10 German Words That Don't Exist In English
The English language is a complex and wonderful thing, but there are some occasions when it just doesn't cut it. So what happens then? What do you do when there's something you want to express but you just can't find the word for it... because the word doesn't exist at all in English! Angst, Deli, Autobahn, Blitz... when we don't have a word in English, we've on more than one occasion stolen one from the Germans. It's when you come across these untranslatable words that you have to ask yourself, is English better than German?
Since language is changing and developing all the time, who's to say we shouldn't take a few more words? Language is a tool which we can use to express ourselves, a plaything we should use to entertain ourselves and, I'm sure you'll agree, the words listed below could help us to do just that.
As well as harking on about words which don't exist in English, I've also included a few German words in a couple of text boxes at the sides - words which, although we do use them occasionally in English, are still not widely understood.
Schadenfreude - The joy you feel because of someone else's misfortune. Whether that be laughing at someone who's fallen over, or someone you don't like getting passed over for promotion, let's be honest - we've all felt it at least once.
Zeitgeist- Quite literally, 'the spirit of the age'. The defining mood of a period of time, best described by the ideas and beliefs prevalent at the time.
10 Words the Germans Have Which We Don't
- Weltschmerz - Literally 'world pain'. The sadness or pain that you feel when the picture of the perfect world you have in your mind doesn't match up with reality.
- Torschlusspanik - Literally 'door close panic'. The panic you feel when it suddenly dawns on you... you're getting older and you haven't accomplished all that you wanted to in your life - the doors of opportunity are closing and there's not a thing you can do about it.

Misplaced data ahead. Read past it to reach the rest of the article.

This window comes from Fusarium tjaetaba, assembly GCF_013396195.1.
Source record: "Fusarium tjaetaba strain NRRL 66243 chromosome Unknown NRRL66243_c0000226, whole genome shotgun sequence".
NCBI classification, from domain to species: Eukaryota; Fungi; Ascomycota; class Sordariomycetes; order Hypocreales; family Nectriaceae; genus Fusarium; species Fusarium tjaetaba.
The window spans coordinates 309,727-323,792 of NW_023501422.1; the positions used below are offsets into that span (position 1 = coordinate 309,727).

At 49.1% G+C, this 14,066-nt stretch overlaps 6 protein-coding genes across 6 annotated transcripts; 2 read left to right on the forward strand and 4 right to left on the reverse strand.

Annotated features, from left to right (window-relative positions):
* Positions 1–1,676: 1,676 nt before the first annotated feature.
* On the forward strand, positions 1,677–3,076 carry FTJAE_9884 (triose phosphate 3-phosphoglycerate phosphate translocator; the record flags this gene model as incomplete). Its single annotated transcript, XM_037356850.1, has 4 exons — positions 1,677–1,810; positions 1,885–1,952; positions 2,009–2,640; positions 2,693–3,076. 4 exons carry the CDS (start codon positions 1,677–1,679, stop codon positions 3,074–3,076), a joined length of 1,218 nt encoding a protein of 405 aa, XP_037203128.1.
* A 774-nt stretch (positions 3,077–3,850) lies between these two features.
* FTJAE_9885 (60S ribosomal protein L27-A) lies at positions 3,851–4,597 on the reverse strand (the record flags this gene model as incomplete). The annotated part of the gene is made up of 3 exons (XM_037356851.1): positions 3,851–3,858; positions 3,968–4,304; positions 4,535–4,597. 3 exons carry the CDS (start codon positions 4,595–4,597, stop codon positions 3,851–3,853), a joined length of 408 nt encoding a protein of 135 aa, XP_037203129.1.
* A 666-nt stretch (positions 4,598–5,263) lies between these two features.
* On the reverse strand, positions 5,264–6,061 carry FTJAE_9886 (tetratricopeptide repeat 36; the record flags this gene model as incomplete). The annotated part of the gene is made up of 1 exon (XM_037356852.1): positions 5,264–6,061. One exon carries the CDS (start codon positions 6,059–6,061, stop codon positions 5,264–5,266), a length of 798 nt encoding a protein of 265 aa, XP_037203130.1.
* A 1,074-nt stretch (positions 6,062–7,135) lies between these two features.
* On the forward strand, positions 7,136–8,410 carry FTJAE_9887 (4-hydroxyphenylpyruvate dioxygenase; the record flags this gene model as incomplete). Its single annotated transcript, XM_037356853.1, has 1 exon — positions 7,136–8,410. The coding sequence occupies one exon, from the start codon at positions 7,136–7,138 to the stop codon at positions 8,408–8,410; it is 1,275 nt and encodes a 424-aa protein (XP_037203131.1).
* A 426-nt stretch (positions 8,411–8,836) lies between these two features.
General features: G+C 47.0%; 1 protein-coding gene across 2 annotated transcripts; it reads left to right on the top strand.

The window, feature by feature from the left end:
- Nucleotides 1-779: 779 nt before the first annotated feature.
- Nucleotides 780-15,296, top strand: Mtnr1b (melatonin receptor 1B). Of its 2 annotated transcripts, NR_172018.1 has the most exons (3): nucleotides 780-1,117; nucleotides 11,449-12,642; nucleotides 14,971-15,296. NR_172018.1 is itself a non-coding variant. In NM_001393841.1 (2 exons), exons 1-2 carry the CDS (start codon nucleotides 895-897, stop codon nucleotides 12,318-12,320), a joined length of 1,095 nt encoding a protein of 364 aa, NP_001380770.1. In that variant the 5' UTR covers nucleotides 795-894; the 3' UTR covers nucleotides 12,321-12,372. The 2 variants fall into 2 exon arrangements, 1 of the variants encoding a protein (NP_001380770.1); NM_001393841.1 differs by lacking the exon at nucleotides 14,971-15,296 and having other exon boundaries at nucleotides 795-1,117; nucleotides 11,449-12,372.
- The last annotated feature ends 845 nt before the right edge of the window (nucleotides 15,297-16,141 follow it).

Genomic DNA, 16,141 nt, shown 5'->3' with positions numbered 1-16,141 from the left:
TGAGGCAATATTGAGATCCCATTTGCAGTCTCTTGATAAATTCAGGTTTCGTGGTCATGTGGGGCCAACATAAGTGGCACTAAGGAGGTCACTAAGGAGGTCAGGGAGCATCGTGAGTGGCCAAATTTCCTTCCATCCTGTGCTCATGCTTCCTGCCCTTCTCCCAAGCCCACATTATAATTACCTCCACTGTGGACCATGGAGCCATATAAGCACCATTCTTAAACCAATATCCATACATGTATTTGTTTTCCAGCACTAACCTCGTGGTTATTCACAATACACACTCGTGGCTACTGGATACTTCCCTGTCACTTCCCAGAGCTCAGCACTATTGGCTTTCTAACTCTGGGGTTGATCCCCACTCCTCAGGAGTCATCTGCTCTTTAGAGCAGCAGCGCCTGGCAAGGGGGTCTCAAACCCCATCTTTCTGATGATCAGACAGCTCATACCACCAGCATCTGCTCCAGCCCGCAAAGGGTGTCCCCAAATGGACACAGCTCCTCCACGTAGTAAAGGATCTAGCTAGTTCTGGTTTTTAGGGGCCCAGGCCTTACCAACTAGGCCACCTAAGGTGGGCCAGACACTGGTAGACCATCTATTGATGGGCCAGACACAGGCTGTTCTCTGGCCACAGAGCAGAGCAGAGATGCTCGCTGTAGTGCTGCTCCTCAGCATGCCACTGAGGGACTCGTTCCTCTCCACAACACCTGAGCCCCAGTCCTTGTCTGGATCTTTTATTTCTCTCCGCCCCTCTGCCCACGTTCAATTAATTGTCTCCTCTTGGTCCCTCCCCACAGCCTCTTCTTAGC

- Drachenfutter - Literally 'dragon food'. The gift you buy your wife or significant other when you've done something wrong, either staying out getting drunk with the guys or accidentally running over the cat, it's the gift you buy to appease the 'dragon'.
- Kummerspeck - You've eaten the comfort food so now you've got to live with the 'grief fat' (or 'grief bacon' as it is more literally translated.) 'Kummerspeck' is the weight you put on after a prolonged period of comfort eating, for example if you should put on weight after a break-up.
- fremdschämen - 'Fremd' can have a lot of meanings - foreign, strange, external... and the list doesn't end there. 'Schämen' can only mean 'to feel embarrassed or ashamed'. So, what do you get when you put it all together? The feeling of being ashamed on someone else's behalf, whether it's your drunk friend who's absolutely making you cringe, or a celebrity who should have quit while they were ahead.
- Handschuhschneeballwerfer - We've got wimps, yellow bellies and scaredy-cats. Well, this is a German alternative - the 'glove snowball thrower'. Everyone knows gloves are for the faint of heart but frostbite is for real men (and women), right?
- Treppenwitz - Literally 'stair joke'. The retort you think of as soon as you've left the room, or maybe a few hours later leaving you thinking 'now why couldn't I have thought of that then?!'
- Backpfeifengesicht - We all know one of these - a face that begs to be slapped.
- Vorgestern and Übermorgen - Although not as amusing, these are perhaps the most useful of all of the words on this list. Respectively they mean 'the day before yesterday', and 'the day after tomorrow'. Saves a lot of time, doesn't it?
- Geisterfahrer - Although it literally means 'ghost driver', this is a word used for someone who's driving on the wrong side of the road. It's a term you'll most often hear on the news or muttered in worried tones by someone driving a car.
So what do you think? How about you try slipping a few of these into an everyday conversation? I don't guarantee you'll be understood, but you'll certainly sound intelligent.